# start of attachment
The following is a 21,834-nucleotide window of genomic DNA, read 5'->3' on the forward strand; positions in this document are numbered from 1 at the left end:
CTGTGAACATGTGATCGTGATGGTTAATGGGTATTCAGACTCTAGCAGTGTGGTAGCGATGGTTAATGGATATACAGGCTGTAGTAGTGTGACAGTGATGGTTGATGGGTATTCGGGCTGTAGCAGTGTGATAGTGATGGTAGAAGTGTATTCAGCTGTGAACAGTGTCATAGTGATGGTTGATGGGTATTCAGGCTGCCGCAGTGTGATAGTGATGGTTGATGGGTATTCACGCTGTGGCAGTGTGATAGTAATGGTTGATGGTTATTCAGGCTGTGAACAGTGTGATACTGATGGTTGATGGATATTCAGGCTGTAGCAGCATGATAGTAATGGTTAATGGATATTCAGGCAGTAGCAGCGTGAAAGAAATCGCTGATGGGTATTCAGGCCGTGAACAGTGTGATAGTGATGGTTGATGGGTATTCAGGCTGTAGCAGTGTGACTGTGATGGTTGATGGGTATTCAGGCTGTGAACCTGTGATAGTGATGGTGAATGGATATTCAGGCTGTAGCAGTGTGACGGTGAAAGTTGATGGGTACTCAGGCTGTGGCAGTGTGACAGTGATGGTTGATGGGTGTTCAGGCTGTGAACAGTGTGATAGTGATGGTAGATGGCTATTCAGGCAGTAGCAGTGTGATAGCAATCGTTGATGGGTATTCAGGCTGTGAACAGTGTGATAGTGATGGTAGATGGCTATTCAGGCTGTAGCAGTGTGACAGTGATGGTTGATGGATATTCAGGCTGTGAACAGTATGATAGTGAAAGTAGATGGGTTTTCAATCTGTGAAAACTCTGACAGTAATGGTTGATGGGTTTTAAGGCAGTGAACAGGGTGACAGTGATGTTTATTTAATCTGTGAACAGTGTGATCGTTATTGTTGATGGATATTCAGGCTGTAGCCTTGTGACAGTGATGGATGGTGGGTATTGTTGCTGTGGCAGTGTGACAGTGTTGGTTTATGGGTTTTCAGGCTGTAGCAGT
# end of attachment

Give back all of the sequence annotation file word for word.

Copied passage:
The following is a 21,834-nucleotide window of genomic DNA, read 5'->3' on the forward strand; positions in this document are numbered from 1 at the left end:
CTGTGAACATGTGATCGTGATGGTTAATGGGTATTCAGACTCTAGCAGTGTGGTAGCGATGGTTAATGGATATACAGGCTGTAGTAGTGTGACAGTGATGGTTGATGGGTATTCGGGCTGTAGCAGTGTGATAGTGATGGTAGAAGTGTATTCAGCTGTGAACAGTGTCATAGTGATGGTTGATGGGTATTCAGGCTGCCGCAGTGTGATAGTGATGGTTGATGGGTATTCACGCTGTGGCAGTGTGATAGTAATGGTTGATGGTTATTCAGGCTGTGAACAGTGTGATACTGATGGTTGATGGATATTCAGGCTGTAGCAGCATGATAGTAATGGTTAATGGATATTCAGGCAGTAGCAGCGTGAAAGAAATCGCTGATGGGTATTCAGGCCGTGAACAGTGTGATAGTGATGGTTGATGGGTATTCAGGCTGTAGCAGTGTGACTGTGATGGTTGATGGGTATTCAGGCTGTGAACCTGTGATAGTGATGGTGAATGGATATTCAGGCTGTAGCAGTGTGACGGTGAAAGTTGATGGGTACTCAGGCTGTGGCAGTGTGACAGTGATGGTTGATGGGTGTTCAGGCTGTGAACAGTGTGATAGTGATGGTAGATGGCTATTCAGGCAGTAGCAGTGTGATAGCAATCGTTGATGGGTATTCAGGCTGTGAACAGTGTGATAGTGATGGTAGATGGCTATTCAGGCTGTAGCAGTGTGACAGTGATGGTTGATGGATATTCAGGCTGTGAACAGTATGATAGTGAAAGTAGATGGGTTTTCAATCTGTGAAAACTCTGACAGTAATGGTTGATGGGTTTTAAGGCAGTGAACAGGGTGACAGTGATGTTTATTTAATCTGTGAACAGTGTGATCGTTATTGTTGATGGATATTCAGGCTGTAGCCTTGTGACAGTGATGGATGGTGGGTATTGTTGCTGTGGCAGTGTGACAGTGTTGGTTTATGGGTTTTCAGGCTGTAGCAGT